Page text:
Yesterday was the fourth annual Cider Ride, the last ride of the year for WABA, the Washington Area Bicyclist Association. The Cider Ride was the creation of Michelle Cleveland whose mission in life is to see me die of exhaustion, nasty weather, and other calamities while on a bike. I am happy to report that she failed again.
Michelle handed the reins for this ride over to Nick Russo. Every so often, a really good baseball team gets a new manager. Success is defined by not screwing a good thing up. Nick succeeded. This is partly because he went into the basement of WABA’s World Headquarters and disabled the WABA weather machine which is notorious for dialing up hurricanes, freezing rain, swamp heat, and tsunamis.
The first Cider Ride took us to the wilds of Prince Georges County, Maryland in early December. It was cold. The roads were bumpy and the drivers were somewhat impatient. One of them ran over a friend of mine. So it was decided to move the ride to Montgomery County, Maryland. This ride was colder than the previous ride plus it had wind and rain. Most people cut their rides short. I took the sag wagon. (Thanks Gina!)
Then somebody got the great idea to move the ride up a month to November and to make use of all the trails running through the Anacostia River watershed. Genius! Pretty fall foliage plus minimal car traffic made for a vastly improved experience. It also imported a tradition from WABA’s 50 States Ride: the impossibly complicated cue sheet. WABA’s motto: “Getting lost is part of the fun!”
(Actual cue written by Michelle Cleveland: “Just after the little intersection but before the traffic light, take a right on the sidewalk. Avoid the light poles, loose concrete, and accumulated sand while you thread your way under the darkest overpass ever constructed until you take a right to take a left at a the Walker Road traffic light. May god have mercy on your soul.” Michelle’s motto: “I have nothing to offer but my own confusion.”)
Last year’s ride was mighty fine. I got lost. I had fun. And donuts. And pie. And I got a mug. This year’s ride was the same except that in the weeks before the ride, a new section of the Anacostia Riverwalk Trail opened up. So the route was revised adding 5 more miles of complexity and confusion. Brilliant!!!
With no rain, calmish winds, and temperatures holding in the 50s the ride was a pleasant meander. Riders stopped to adjust their clothing. The cool air was just that sort of in between temperature that gives autumn bike commuters fits. The discomfort was minor. The foliage was major! Peak!
We endured the blinding colors.
After riding the streets of Northeast DC we hopped on the older Anacostia trails and headed north along the river. In College Park we stopped at Proteus Bikes where hot cider and doughnuts awaited. Next, we passed through the low traffic roads of the Agricultural Research complex and the National Wildlife Federation facility near Beltsville Maryland.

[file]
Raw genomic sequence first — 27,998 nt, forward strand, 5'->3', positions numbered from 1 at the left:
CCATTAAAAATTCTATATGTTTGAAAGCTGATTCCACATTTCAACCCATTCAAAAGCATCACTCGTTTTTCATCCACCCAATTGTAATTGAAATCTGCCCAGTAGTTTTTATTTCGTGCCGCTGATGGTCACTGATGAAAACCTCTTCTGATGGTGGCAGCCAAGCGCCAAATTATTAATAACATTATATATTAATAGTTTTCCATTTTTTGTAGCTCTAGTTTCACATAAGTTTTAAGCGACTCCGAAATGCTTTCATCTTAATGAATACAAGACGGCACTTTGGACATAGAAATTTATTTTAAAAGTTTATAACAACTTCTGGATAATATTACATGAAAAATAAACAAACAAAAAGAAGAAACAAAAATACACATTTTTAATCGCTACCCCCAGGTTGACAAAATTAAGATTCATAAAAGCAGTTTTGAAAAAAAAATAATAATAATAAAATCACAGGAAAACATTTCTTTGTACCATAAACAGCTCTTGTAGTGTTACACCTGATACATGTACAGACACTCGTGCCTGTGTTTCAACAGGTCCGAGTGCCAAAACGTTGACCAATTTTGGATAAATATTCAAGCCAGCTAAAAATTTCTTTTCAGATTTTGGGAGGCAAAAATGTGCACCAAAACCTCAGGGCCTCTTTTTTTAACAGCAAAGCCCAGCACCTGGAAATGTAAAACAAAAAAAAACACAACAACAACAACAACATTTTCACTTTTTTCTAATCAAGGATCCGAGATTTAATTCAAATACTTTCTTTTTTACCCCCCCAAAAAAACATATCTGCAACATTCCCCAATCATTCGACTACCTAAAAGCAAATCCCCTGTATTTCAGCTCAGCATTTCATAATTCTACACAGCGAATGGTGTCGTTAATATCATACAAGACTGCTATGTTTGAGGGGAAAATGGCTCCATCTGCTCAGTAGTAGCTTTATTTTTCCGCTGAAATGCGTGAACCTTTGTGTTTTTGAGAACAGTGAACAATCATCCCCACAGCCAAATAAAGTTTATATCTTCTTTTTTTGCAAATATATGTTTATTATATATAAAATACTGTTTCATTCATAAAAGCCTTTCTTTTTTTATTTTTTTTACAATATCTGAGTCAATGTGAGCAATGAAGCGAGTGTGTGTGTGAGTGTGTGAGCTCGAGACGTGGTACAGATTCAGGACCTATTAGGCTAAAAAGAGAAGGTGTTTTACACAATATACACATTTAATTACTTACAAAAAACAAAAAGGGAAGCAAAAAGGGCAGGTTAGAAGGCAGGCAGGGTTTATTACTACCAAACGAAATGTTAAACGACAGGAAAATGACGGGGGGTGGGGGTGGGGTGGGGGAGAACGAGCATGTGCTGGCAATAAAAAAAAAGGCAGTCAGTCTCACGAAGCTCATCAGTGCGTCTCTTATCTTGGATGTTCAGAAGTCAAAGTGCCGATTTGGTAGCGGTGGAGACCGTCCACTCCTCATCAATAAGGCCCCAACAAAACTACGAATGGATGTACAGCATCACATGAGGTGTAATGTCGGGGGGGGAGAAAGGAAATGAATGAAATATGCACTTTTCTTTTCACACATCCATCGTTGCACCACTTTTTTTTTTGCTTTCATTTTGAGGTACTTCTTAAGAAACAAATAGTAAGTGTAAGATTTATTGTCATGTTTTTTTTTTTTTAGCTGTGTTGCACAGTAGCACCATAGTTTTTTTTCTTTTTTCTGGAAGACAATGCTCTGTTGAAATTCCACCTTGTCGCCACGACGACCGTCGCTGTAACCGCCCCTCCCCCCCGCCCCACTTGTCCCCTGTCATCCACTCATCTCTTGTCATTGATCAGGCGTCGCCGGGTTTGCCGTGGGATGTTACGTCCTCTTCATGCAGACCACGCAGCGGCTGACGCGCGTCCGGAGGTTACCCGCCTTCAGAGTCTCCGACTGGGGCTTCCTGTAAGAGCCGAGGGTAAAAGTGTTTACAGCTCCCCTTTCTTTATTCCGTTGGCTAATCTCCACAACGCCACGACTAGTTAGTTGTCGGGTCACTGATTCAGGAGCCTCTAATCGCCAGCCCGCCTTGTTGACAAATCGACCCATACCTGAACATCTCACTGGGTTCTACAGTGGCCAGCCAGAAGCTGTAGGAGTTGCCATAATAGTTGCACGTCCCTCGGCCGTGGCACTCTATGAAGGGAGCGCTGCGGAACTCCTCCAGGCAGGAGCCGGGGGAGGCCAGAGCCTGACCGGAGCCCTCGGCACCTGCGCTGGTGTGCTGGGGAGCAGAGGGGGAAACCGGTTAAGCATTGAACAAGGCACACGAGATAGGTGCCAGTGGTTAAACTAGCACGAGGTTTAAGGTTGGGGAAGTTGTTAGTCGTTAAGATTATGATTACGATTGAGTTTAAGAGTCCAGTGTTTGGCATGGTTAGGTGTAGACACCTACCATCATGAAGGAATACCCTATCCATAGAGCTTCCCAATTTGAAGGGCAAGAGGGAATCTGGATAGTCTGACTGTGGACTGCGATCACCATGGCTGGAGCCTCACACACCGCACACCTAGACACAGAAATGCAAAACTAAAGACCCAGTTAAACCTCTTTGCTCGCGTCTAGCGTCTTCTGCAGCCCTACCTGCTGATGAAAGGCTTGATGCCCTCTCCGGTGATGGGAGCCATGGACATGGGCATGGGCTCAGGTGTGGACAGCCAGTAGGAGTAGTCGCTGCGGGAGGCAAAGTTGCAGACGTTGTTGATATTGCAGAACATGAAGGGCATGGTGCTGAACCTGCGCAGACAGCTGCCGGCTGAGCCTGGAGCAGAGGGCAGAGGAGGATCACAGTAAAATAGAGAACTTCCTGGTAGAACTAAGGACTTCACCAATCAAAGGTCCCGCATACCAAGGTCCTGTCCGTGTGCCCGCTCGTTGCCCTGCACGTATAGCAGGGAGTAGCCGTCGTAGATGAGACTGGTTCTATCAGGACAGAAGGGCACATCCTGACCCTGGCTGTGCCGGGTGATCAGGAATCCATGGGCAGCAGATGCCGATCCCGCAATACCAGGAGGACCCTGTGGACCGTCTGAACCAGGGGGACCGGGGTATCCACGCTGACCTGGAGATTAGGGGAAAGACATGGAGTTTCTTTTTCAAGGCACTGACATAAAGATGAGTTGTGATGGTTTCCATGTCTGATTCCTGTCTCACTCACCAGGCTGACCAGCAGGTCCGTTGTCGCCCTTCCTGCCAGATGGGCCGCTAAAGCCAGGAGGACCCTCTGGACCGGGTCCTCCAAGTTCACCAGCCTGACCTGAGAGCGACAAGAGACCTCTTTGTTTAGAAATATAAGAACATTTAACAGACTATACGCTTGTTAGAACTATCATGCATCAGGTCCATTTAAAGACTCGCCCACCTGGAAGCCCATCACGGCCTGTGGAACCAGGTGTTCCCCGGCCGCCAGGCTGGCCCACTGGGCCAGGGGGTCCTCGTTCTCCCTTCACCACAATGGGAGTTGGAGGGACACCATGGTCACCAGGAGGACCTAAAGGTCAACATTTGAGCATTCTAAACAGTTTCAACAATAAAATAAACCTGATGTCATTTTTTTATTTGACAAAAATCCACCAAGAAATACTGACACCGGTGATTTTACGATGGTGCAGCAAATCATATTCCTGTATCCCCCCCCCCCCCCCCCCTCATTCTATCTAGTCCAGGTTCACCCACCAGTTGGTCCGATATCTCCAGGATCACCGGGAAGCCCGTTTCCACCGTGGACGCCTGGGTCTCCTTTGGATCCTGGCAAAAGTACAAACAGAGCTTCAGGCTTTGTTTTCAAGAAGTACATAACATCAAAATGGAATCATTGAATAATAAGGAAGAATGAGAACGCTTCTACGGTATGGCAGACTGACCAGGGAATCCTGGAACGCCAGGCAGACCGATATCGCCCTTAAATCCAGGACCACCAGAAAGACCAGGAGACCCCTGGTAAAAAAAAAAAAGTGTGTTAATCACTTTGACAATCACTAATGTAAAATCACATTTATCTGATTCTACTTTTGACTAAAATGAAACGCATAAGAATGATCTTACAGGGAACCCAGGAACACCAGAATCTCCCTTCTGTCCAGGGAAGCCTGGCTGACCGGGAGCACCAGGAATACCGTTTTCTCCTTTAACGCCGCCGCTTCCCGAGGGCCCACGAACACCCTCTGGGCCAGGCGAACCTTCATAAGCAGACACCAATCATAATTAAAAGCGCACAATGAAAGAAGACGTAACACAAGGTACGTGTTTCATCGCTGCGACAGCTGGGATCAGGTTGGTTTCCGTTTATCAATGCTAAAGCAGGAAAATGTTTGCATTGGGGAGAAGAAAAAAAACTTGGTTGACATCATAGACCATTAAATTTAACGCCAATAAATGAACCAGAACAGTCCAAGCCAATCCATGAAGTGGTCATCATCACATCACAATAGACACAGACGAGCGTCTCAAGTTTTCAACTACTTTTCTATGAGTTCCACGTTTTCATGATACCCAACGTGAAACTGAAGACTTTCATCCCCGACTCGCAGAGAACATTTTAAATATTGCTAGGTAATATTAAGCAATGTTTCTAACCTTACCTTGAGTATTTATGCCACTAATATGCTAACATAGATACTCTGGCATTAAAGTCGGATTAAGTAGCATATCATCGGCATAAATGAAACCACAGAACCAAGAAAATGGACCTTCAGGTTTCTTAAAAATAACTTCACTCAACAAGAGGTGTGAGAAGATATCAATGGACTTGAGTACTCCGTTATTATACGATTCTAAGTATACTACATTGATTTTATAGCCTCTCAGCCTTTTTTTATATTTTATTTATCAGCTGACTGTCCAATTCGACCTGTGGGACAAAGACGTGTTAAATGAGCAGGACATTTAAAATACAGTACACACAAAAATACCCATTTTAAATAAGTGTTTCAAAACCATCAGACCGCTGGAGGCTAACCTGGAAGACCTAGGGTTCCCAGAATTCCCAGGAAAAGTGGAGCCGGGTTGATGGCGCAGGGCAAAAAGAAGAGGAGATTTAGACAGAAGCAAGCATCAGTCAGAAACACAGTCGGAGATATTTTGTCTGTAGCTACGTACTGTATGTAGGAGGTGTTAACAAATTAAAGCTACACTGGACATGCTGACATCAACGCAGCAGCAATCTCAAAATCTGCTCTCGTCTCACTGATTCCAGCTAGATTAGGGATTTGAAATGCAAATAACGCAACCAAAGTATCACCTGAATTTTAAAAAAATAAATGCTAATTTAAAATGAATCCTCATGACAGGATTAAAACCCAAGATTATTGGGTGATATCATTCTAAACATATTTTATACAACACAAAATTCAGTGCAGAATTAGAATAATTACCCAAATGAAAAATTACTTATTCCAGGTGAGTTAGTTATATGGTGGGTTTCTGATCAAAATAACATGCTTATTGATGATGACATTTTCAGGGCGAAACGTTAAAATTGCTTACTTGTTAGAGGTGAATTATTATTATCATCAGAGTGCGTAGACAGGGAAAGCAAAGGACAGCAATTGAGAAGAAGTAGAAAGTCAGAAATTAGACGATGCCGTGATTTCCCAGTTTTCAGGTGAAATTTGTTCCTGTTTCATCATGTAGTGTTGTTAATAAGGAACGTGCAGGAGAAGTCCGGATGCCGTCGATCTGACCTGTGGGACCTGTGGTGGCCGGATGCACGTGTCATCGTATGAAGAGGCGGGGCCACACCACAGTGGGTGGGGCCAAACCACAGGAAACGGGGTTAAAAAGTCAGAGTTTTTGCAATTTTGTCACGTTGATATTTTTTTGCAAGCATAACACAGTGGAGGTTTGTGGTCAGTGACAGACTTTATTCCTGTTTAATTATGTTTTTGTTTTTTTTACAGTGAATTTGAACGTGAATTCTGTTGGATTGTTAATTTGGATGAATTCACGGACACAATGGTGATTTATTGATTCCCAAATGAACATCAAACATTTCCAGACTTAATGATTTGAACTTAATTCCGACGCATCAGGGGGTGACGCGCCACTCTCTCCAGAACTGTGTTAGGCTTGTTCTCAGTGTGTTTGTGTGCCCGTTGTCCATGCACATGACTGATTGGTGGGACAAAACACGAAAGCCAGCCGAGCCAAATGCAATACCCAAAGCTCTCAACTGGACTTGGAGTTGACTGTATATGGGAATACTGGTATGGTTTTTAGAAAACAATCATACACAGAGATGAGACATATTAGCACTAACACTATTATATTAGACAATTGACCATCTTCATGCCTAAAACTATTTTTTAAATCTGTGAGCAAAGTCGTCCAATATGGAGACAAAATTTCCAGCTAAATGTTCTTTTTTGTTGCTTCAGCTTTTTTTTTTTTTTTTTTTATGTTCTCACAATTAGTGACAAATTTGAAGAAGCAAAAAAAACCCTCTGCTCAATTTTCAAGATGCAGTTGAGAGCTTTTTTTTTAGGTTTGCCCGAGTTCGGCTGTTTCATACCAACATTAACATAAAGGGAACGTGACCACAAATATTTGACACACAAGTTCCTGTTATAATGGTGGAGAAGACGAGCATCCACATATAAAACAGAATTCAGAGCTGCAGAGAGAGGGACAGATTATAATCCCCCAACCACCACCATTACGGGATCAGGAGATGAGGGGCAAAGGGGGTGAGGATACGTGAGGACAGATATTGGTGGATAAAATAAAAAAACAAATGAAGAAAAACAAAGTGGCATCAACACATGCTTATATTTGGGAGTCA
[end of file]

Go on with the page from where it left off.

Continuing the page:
We headed back south and toured Greenbelt Maryland, a planned community dating to the New Deal. At a rest stop in a Greenbelt park we inhaled pie and hot cocoa. Also, a yellowjacket stung my right middle finger. It swelled up so much it was useless against obnoxious drivers for the rest of the day. (Actually, it didn’t swell up and I abstained from using my BSL, bicyclist sign language, for the duration of the ride.)
Somewhere on the return through Riverdale Maryland I lost my cue sheet. This was Michelle’s fault because I blame her for everything. Actually, I had lost my cue sheet holder thingie and forgot to bring a binder clip. So I was pulling the cue sheet out of my vest pocket throughout the ride until I apparently missed when I went to put it back in. Derp.
I followed the slowest group that ever remained upright on bicycles to another rest stop at a bakery where I hooked up with another more faster group that I hoped was going my way. It was.
We made our way to the brand spanking new section of the Anacostia Riverwalk Trail. Bravo to WABA for adding this to the route. This trail rivals the Mount Vernon Trail and the W &OD Trail west of Leesburg for scenery. Fortunately the riders ahead of me knew where to get off the trail (Benning Road) so that we could make our way to the finish. I overheard one of them say “C Street” before they rode away. No worries. I decided to take C to the 1st Street cycletrack to the Metropolitan Branch Trail. Two riders who were unsure of the route gave me their cue sheet and it confirmed that my route exactly matched the official route.
And so we rode the last few miles together.
I arrived at the finish at the Dew Drop Inn rather exhausted. Here’s why:
- Monday and Tuesday – 30 mile commutes
- Wednesday – fast, as in no food, 30 mile commute
- Thursday – colonoscopy
- Friday – 30 mile commute
- Saturday – 36 mile ride
- Sunday – 26 mile ride
- Monday, Tuesday, Wednesday, Thursday, Friday – 30 mile commutes
- Cider Ride.
Suffice it to say that my legs were dead throughout the ride. But I still had a good time. And I got to see several #bikedc friends during the ride and at the after party at the Dew Drop.
After four years, the Cider Ride has really hit its stride. It’s an excellent addition to the Vasa Ride in March and the 50 States Ride in September.
Many thanks to the the volunteers, the providers of snackage and cider and cocoa. Special thanks to Nick for his hard work. And to Michelle, the Ginsberg of cue sheets, who I kid relentlessly and admire intensely.
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